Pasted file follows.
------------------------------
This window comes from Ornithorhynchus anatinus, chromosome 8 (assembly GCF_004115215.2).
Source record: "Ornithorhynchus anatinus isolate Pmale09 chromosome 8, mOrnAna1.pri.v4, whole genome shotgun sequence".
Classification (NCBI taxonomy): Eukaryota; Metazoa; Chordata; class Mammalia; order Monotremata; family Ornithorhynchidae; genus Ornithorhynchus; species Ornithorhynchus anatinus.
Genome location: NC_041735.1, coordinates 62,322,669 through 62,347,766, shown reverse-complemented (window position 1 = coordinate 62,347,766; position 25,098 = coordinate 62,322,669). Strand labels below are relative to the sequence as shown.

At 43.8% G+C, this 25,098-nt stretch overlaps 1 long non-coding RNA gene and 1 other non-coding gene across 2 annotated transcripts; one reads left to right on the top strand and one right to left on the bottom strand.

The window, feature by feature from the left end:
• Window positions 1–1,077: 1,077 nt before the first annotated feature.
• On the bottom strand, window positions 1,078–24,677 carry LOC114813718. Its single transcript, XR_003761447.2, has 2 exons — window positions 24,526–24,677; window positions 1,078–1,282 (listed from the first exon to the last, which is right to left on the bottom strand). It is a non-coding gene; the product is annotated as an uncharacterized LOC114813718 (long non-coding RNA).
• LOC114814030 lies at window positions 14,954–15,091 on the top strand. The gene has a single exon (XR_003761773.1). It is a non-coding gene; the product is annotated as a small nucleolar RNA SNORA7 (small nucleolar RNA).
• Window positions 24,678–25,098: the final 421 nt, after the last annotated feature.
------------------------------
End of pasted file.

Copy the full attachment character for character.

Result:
This window comes from Ornithorhynchus anatinus, chromosome 8 (assembly GCF_004115215.2).
Source record: "Ornithorhynchus anatinus isolate Pmale09 chromosome 8, mOrnAna1.pri.v4, whole genome shotgun sequence".
Classification (NCBI taxonomy): Eukaryota; Metazoa; Chordata; class Mammalia; order Monotremata; family Ornithorhynchidae; genus Ornithorhynchus; species Ornithorhynchus anatinus.
Genome location: NC_041735.1, coordinates 62,322,669 through 62,347,766, shown reverse-complemented (window position 1 = coordinate 62,347,766; position 25,098 = coordinate 62,322,669). Strand labels below are relative to the sequence as shown.

At 43.8% G+C, this 25,098-nt stretch overlaps 1 long non-coding RNA gene and 1 other non-coding gene across 2 annotated transcripts; one reads left to right on the top strand and one right to left on the bottom strand.

The window, feature by feature from the left end:
• Window positions 1–1,077: 1,077 nt before the first annotated feature.
• On the bottom strand, window positions 1,078–24,677 carry LOC114813718. Its single transcript, XR_003761447.2, has 2 exons — window positions 24,526–24,677; window positions 1,078–1,282 (listed from the first exon to the last, which is right to left on the bottom strand). It is a non-coding gene; the product is annotated as an uncharacterized LOC114813718 (long non-coding RNA).
• LOC114814030 lies at window positions 14,954–15,091 on the top strand. The gene has a single exon (XR_003761773.1). It is a non-coding gene; the product is annotated as a small nucleolar RNA SNORA7 (small nucleolar RNA).
• Window positions 24,678–25,098: the final 421 nt, after the last annotated feature.